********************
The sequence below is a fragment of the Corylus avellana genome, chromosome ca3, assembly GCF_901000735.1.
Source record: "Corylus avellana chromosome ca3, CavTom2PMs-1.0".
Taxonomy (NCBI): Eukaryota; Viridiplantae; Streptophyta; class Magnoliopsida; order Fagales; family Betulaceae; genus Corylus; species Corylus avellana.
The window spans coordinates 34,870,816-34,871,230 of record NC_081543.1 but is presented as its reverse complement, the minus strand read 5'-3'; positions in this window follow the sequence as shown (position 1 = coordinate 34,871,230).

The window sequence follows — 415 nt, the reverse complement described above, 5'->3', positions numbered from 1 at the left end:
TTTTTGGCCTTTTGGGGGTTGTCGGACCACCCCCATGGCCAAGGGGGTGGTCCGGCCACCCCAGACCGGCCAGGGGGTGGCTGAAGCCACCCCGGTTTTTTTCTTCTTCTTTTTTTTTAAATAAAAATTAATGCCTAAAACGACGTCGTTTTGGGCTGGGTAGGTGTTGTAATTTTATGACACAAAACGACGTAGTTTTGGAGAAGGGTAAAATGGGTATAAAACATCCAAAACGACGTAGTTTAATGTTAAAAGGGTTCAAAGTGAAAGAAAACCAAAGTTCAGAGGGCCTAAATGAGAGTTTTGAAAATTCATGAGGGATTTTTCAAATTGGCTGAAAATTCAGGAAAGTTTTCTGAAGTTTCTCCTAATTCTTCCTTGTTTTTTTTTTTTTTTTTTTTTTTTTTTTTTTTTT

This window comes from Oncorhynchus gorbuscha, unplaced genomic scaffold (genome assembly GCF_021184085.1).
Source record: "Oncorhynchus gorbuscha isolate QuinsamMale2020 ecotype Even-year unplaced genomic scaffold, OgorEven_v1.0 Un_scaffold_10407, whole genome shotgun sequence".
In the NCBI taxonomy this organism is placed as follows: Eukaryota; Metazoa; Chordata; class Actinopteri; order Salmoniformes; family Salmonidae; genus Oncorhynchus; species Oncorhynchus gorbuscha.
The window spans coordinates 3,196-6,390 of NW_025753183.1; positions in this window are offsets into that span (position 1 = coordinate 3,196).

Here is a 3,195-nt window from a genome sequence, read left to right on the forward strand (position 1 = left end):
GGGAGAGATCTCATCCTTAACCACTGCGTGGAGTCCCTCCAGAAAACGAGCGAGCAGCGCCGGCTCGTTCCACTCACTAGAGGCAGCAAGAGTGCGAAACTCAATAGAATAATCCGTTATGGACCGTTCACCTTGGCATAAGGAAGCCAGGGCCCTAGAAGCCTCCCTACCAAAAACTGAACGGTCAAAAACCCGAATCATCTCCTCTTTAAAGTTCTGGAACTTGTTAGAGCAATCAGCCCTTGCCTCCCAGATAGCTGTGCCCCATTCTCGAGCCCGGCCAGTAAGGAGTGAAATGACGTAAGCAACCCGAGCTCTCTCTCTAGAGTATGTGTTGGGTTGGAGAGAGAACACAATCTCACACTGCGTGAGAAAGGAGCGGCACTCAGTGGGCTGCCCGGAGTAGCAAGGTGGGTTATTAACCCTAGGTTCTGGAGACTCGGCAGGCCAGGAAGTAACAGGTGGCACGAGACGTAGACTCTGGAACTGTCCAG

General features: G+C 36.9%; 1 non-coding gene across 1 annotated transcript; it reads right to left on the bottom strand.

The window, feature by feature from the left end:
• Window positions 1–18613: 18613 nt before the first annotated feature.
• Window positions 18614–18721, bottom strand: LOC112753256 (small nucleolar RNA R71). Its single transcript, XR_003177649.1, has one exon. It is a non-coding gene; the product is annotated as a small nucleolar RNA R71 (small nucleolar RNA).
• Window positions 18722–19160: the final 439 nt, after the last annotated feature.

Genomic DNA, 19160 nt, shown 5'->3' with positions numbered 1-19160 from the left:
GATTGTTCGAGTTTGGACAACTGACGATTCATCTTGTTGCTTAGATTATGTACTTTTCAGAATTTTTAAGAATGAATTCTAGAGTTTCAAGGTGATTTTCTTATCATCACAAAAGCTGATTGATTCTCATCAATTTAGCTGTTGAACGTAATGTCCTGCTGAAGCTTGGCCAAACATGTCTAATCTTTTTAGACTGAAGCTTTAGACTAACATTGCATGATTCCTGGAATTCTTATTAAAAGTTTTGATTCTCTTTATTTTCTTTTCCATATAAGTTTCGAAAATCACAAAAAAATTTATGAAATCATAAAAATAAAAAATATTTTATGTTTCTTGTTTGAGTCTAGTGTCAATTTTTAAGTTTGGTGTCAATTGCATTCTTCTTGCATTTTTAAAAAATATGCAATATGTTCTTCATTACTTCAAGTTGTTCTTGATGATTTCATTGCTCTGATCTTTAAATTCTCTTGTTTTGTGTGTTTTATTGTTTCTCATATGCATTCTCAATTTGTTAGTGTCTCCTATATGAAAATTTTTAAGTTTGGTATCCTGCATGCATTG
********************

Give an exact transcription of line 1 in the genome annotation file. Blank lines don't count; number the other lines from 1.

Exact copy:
The sequence below is a fragment of the Corylus avellana genome, chromosome ca3, assembly GCF_901000735.1.